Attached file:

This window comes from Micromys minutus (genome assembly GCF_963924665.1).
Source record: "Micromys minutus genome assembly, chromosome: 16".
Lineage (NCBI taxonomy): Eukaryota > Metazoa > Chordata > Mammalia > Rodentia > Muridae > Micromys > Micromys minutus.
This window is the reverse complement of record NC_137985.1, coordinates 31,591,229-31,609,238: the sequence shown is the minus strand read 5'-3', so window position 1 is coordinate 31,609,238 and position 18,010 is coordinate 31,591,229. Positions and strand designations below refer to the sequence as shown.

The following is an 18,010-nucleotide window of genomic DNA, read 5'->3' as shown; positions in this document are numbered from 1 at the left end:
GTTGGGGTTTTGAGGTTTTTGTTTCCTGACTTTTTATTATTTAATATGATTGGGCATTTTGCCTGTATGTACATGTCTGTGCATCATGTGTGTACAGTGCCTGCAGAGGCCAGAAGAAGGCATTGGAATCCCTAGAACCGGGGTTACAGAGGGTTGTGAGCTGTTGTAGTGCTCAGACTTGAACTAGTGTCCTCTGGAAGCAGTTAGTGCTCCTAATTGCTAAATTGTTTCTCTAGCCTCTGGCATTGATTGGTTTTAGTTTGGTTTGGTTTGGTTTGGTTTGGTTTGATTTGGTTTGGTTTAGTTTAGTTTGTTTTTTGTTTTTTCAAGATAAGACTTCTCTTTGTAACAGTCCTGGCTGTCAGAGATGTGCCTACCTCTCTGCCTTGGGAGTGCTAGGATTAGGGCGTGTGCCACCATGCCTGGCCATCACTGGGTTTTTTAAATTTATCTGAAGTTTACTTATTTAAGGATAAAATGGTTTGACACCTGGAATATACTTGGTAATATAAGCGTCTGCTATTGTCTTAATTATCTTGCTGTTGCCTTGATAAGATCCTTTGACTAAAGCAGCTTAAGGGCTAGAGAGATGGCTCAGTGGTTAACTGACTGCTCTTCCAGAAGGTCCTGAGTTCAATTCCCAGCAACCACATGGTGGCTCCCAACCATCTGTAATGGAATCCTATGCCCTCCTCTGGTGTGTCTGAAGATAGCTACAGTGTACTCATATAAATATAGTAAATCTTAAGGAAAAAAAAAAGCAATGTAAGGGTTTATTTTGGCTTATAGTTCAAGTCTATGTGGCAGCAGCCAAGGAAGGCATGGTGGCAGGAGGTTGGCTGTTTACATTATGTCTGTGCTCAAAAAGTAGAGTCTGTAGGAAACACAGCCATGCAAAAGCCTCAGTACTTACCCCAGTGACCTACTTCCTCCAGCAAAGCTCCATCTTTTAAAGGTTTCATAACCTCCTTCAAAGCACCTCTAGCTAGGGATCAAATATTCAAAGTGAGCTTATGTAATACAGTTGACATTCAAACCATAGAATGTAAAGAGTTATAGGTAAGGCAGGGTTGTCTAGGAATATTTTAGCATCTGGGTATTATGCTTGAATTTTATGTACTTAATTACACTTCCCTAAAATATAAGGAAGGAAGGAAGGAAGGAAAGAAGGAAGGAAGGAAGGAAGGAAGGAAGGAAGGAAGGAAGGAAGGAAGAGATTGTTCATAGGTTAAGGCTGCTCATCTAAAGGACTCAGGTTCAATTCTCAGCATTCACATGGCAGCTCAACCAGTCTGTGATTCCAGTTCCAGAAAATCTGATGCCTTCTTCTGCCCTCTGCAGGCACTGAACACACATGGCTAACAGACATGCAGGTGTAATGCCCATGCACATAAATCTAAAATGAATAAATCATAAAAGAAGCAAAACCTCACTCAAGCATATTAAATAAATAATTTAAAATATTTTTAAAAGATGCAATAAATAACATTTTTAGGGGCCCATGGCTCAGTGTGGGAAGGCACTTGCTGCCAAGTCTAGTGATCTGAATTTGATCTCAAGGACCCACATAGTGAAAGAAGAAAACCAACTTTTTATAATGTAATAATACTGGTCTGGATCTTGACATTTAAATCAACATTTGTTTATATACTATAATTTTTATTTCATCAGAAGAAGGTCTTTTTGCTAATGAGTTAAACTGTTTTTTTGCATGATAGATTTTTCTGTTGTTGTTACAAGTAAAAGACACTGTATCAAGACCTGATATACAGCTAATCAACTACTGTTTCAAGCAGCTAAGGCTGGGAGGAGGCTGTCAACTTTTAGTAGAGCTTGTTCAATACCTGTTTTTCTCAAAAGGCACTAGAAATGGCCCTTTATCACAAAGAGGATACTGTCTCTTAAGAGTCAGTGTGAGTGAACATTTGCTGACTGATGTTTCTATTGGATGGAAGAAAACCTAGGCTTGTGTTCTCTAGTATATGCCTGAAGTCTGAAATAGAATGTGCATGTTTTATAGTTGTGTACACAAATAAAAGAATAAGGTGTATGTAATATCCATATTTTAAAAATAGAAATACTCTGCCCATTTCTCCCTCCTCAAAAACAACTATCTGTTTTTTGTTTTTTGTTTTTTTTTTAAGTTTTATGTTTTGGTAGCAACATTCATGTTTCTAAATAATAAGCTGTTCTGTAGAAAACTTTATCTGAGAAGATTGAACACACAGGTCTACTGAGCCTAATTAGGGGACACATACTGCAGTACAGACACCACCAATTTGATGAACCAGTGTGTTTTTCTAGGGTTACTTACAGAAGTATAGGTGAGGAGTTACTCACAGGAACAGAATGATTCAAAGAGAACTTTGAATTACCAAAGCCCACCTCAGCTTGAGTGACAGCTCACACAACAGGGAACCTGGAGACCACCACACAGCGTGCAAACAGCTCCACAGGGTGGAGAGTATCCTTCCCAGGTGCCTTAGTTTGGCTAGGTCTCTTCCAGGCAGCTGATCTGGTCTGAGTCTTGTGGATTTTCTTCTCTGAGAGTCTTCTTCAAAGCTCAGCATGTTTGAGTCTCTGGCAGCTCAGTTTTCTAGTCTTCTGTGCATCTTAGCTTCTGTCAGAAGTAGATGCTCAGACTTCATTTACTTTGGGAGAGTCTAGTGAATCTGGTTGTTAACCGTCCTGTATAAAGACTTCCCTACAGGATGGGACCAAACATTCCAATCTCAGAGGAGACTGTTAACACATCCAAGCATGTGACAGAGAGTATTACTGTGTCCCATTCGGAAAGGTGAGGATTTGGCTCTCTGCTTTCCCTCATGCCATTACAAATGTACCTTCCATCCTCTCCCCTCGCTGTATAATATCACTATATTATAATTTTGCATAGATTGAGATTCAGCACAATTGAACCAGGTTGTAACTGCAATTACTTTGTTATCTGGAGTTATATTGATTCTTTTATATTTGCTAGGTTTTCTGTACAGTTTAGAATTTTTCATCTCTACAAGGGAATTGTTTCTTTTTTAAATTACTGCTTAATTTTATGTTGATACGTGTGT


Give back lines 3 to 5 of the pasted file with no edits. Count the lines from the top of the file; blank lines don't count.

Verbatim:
Lineage (NCBI taxonomy): Eukaryota > Metazoa > Chordata > Mammalia > Rodentia > Muridae > Micromys > Micromys minutus.
This window is the reverse complement of record NC_137985.1, coordinates 31,591,229-31,609,238: the sequence shown is the minus strand read 5'-3', so window position 1 is coordinate 31,609,238 and position 18,010 is coordinate 31,591,229. Positions and strand designations below refer to the sequence as shown.

The following is an 18,010-nucleotide window of genomic DNA, read 5'->3' as shown; positions in this document are numbered from 1 at the left end: